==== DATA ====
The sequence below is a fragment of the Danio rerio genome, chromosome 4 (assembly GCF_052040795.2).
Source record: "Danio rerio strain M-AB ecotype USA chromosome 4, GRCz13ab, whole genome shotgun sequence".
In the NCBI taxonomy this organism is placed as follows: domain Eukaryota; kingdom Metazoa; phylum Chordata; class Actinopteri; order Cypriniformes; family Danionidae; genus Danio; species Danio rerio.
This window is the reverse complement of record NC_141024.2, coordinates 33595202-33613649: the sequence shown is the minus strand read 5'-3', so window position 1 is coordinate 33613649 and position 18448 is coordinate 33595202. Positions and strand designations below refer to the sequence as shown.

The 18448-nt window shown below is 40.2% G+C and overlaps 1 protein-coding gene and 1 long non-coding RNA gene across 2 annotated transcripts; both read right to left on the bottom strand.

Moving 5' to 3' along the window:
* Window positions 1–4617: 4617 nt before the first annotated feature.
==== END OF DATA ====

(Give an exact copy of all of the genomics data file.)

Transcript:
The sequence below is a fragment of the Danio rerio genome, chromosome 4 (assembly GCF_052040795.2).
Source record: "Danio rerio strain M-AB ecotype USA chromosome 4, GRCz13ab, whole genome shotgun sequence".
In the NCBI taxonomy this organism is placed as follows: domain Eukaryota; kingdom Metazoa; phylum Chordata; class Actinopteri; order Cypriniformes; family Danionidae; genus Danio; species Danio rerio.
This window is the reverse complement of record NC_141024.2, coordinates 33595202-33613649: the sequence shown is the minus strand read 5'-3', so window position 1 is coordinate 33613649 and position 18448 is coordinate 33595202. Positions and strand designations below refer to the sequence as shown.

The 18448-nt window shown below is 40.2% G+C and overlaps 1 protein-coding gene and 1 long non-coding RNA gene across 2 annotated transcripts; both read right to left on the bottom strand.

Moving 5' to 3' along the window:
* Window positions 1–4617: 4617 nt before the first annotated feature.